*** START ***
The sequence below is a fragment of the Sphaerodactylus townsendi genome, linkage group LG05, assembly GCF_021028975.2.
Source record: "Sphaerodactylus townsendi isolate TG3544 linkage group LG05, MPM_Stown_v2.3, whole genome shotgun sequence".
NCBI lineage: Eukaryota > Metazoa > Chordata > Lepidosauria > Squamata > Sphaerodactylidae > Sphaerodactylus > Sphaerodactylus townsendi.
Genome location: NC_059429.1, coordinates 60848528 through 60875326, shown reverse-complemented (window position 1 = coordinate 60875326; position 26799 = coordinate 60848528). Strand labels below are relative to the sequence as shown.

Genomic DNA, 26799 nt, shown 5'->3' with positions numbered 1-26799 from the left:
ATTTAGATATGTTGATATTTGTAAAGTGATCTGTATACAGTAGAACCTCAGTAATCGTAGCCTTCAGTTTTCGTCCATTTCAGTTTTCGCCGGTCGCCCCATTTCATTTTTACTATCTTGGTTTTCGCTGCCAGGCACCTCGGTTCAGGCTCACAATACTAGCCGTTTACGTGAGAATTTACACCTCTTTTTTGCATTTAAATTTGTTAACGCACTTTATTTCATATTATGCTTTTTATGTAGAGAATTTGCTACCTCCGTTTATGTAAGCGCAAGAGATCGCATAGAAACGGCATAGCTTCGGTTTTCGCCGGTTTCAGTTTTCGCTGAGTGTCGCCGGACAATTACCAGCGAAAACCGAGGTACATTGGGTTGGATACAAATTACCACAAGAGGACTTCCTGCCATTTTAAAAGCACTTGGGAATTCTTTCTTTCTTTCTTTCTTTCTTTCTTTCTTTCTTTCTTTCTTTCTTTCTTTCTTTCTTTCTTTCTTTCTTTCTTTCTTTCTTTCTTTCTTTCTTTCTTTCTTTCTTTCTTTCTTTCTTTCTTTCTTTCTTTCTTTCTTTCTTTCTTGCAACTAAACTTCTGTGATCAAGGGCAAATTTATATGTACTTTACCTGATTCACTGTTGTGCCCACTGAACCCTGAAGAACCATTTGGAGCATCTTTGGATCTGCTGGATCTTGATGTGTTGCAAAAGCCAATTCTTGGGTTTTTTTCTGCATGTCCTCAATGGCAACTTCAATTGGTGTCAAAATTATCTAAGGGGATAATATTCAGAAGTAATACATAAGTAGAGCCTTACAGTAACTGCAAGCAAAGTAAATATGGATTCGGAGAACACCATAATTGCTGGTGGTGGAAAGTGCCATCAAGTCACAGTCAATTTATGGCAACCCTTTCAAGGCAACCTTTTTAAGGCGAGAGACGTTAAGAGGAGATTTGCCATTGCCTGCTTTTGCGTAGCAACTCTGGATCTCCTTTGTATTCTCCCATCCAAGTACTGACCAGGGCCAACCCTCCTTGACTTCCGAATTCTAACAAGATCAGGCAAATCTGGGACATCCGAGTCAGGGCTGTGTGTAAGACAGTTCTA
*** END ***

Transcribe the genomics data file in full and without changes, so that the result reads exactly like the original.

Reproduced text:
The sequence below is a fragment of the Sphaerodactylus townsendi genome, linkage group LG05, assembly GCF_021028975.2.
Source record: "Sphaerodactylus townsendi isolate TG3544 linkage group LG05, MPM_Stown_v2.3, whole genome shotgun sequence".
NCBI lineage: Eukaryota > Metazoa > Chordata > Lepidosauria > Squamata > Sphaerodactylidae > Sphaerodactylus > Sphaerodactylus townsendi.
Genome location: NC_059429.1, coordinates 60848528 through 60875326, shown reverse-complemented (window position 1 = coordinate 60875326; position 26799 = coordinate 60848528). Strand labels below are relative to the sequence as shown.

Genomic DNA, 26799 nt, shown 5'->3' with positions numbered 1-26799 from the left:
ATTTAGATATGTTGATATTTGTAAAGTGATCTGTATACAGTAGAACCTCAGTAATCGTAGCCTTCAGTTTTCGTCCATTTCAGTTTTCGCCGGTCGCCCCATTTCATTTTTACTATCTTGGTTTTCGCTGCCAGGCACCTCGGTTCAGGCTCACAATACTAGCCGTTTACGTGAGAATTTACACCTCTTTTTTGCATTTAAATTTGTTAACGCACTTTATTTCATATTATGCTTTTTATGTAGAGAATTTGCTACCTCCGTTTATGTAAGCGCAAGAGATCGCATAGAAACGGCATAGCTTCGGTTTTCGCCGGTTTCAGTTTTCGCTGAGTGTCGCCGGACAATTACCAGCGAAAACCGAGGTACATTGGGTTGGATACAAATTACCACAAGAGGACTTCCTGCCATTTTAAAAGCACTTGGGAATTCTTTCTTTCTTTCTTTCTTTCTTTCTTTCTTTCTTTCTTTCTTTCTTTCTTTCTTTCTTTCTTTCTTTCTTTCTTTCTTTCTTTCTTTCTTTCTTTCTTTCTTTCTTTCTTTCTTTCTTTCTTTCTTTCTTTCTTTCTTTCTTTCTTGCAACTAAACTTCTGTGATCAAGGGCAAATTTATATGTACTTTACCTGATTCACTGTTGTGCCCACTGAACCCTGAAGAACCATTTGGAGCATCTTTGGATCTGCTGGATCTTGATGTGTTGCAAAAGCCAATTCTTGGGTTTTTTTCTGCATGTCCTCAATGGCAACTTCAATTGGTGTCAAAATTATCTAAGGGGATAATATTCAGAAGTAATACATAAGTAGAGCCTTACAGTAACTGCAAGCAAAGTAAATATGGATTCGGAGAACACCATAATTGCTGGTGGTGGAAAGTGCCATCAAGTCACAGTCAATTTATGGCAACCCTTTCAAGGCAACCTTTTTAAGGCGAGAGACGTTAAGAGGAGATTTGCCATTGCCTGCTTTTGCGTAGCAACTCTGGATCTCCTTTGTATTCTCCCATCCAAGTACTGACCAGGGCCAACCCTCCTTGACTTCCGAATTCTAACAAGATCAGGCAAATCTGGGACATCCGAGTCAGGGCTGTGTGTAAGACAGTTCTA